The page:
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The current congressional inquiry into pharmacy benefit managers (PBMs) is being led by the House Committee on Oversight and Accountability, chaired by James Comer (R-KY). The inquiry is focused on the role of PBMs in rising health care costs and their impact on patient care.

Comer issued a report in 2021 outlining how pharmacy benefit managers’ (PBMs) practices increase prescription drug prices, impact patient health, hurt competition, and distort the marketplace. The report, entitled “A View from Congress: The Role of Pharmacy Benefit Managers in Pharmaceutical Markets,” details findings from a forum held by Comer examining how PBM tactics contribute to the rising cost of prescription drugs for Americans. The report emphasizes the need for greater transparency to determine the extent of the damage PBM practices are having on patients and the marketplace and calls for further congressional review of legislative solutions to provide meaningful reform.

Key views from his report include:

– – PBMs use their market leverage to increase their profits, not reduce costs for consumers. PBMs control which medications are included on a given health plan’s formulary, or the list of drugs that plan agrees to cover. Drug manufacturers agree to discounts, or pay rebates, in order to get their products placed more favorably on formularies. But the savings from the discounts and rebates do not make their way down to the consumer; they go to the PBMs’ bottom line.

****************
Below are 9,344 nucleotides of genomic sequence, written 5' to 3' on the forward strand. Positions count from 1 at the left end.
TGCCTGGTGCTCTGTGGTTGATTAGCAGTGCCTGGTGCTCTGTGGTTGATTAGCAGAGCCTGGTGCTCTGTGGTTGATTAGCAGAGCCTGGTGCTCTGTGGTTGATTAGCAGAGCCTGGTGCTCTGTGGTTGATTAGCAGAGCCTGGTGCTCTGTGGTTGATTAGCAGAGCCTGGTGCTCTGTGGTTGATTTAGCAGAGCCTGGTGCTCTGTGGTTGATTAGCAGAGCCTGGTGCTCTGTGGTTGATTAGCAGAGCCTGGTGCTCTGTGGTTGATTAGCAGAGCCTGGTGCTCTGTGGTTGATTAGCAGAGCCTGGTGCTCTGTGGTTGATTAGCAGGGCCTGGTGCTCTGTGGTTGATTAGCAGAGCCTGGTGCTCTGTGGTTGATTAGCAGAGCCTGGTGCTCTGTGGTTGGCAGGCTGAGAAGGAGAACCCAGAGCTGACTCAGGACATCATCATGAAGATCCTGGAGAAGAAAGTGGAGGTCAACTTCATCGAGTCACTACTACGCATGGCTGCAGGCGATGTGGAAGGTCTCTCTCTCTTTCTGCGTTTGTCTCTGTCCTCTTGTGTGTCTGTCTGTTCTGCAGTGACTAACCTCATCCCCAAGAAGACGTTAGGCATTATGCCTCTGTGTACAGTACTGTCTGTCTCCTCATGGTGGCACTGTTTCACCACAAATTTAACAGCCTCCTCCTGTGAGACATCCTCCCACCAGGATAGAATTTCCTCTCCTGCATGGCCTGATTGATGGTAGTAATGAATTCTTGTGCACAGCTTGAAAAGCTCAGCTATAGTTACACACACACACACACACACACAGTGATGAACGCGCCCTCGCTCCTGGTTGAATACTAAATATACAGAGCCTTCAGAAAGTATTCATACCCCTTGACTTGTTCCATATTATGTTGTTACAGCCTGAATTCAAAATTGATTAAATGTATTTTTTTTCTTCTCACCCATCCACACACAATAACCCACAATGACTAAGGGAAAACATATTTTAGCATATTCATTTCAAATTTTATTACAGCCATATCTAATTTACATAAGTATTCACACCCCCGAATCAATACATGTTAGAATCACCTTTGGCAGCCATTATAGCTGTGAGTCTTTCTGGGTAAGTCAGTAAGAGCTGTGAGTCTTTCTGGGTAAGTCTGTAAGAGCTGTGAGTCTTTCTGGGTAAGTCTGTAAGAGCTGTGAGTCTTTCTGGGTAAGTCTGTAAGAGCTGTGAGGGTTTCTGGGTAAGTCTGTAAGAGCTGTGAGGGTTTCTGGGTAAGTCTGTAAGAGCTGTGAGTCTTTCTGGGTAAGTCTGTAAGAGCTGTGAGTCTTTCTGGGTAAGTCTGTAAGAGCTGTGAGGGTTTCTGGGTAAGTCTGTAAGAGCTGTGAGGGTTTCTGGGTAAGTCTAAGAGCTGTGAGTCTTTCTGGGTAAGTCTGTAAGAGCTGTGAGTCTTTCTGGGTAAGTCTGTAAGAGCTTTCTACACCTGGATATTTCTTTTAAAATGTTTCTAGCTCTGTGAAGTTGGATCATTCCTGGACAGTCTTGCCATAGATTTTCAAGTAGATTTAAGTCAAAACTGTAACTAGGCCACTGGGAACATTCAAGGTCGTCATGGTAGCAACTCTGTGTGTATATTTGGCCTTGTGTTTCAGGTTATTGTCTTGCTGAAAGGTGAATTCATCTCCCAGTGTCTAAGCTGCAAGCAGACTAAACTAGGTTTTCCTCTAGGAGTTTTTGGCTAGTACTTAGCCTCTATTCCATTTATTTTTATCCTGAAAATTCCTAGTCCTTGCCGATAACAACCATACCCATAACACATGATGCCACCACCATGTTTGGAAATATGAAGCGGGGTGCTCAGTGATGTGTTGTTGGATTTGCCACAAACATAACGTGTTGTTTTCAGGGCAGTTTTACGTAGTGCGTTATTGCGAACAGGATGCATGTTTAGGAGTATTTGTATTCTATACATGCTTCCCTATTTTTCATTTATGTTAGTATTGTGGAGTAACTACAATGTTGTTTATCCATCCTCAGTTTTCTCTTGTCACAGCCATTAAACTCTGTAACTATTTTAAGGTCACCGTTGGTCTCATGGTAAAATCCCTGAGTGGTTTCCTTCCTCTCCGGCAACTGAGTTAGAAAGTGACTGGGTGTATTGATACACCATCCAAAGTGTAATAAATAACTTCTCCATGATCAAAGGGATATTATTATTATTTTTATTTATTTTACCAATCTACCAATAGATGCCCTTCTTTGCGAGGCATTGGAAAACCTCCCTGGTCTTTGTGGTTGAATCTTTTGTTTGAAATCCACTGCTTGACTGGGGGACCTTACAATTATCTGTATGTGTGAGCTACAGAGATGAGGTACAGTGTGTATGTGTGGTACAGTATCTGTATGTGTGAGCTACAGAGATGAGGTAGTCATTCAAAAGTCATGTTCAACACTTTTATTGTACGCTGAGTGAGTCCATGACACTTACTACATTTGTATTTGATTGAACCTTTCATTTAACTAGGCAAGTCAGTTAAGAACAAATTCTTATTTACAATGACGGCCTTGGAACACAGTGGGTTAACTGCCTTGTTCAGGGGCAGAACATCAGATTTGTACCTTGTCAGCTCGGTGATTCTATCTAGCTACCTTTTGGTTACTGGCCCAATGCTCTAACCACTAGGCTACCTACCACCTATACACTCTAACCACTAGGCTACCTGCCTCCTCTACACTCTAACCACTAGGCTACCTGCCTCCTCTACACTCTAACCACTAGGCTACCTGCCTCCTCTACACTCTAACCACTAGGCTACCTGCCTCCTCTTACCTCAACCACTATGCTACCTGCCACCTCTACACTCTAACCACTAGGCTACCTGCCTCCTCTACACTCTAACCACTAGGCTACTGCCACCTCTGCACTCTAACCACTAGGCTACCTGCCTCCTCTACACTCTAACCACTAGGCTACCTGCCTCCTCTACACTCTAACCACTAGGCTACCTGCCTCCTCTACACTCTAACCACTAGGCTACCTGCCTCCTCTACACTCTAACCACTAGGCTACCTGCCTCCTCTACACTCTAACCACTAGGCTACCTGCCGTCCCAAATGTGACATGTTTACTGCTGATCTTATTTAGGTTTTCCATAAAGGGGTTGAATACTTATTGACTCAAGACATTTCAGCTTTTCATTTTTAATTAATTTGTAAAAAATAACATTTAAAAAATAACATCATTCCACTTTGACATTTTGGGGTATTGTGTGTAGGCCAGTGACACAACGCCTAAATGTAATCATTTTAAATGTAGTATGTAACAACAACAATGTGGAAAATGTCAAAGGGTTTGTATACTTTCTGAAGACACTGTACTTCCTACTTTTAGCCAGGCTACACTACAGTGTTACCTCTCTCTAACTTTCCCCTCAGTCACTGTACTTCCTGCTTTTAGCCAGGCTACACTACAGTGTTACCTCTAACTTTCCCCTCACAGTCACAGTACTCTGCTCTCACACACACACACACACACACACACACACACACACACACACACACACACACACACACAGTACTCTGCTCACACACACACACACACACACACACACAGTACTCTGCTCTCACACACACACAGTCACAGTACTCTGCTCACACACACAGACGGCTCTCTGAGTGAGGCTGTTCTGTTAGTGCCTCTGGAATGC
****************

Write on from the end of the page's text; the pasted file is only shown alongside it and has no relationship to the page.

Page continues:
– – Drug manufacturers actually raise their prices due to PBMs. As PBMs demand larger and larger rebates or discounts, manufacturers offset these reductions by raising the “list” prices for their drugs. PBMs encourage this practice because they pocket the higher rebates received from higher priced drugs.
– – PBMs own their own pharmacies, which creates conflicts of interest, hurts competition, and distorts the market. Another key function of PBMs is to establish a network of pharmacies from which plan beneficiaries can get their prescriptions filled. However, the three largest PBMs – CVS Caremark, Express Scripts, and Optum Rx – own their own pharmacies. They also control 80 percent of the market. But they are not the only ones – smaller PBMs own their own pharmacies too.
– – PBMs “steer” patients to the pharmacies they control, making it difficult for independent pharmacies to survive. PBMs also reimburse unaffiliated pharmacies at low rates and charge a number of fees to independent pharmacies. These retroactive fees can be for just participating in the network, or they can be tied to performance metrics, such as pharmacy refill rates, error rates, or audit rates, which the PBM establishes. These retroactive fees add up – sometimes it costs a pharmacy more to fill a prescription than it is reimbursed. For specialty pharmacies, they accrue fees based on irrelevant metrics.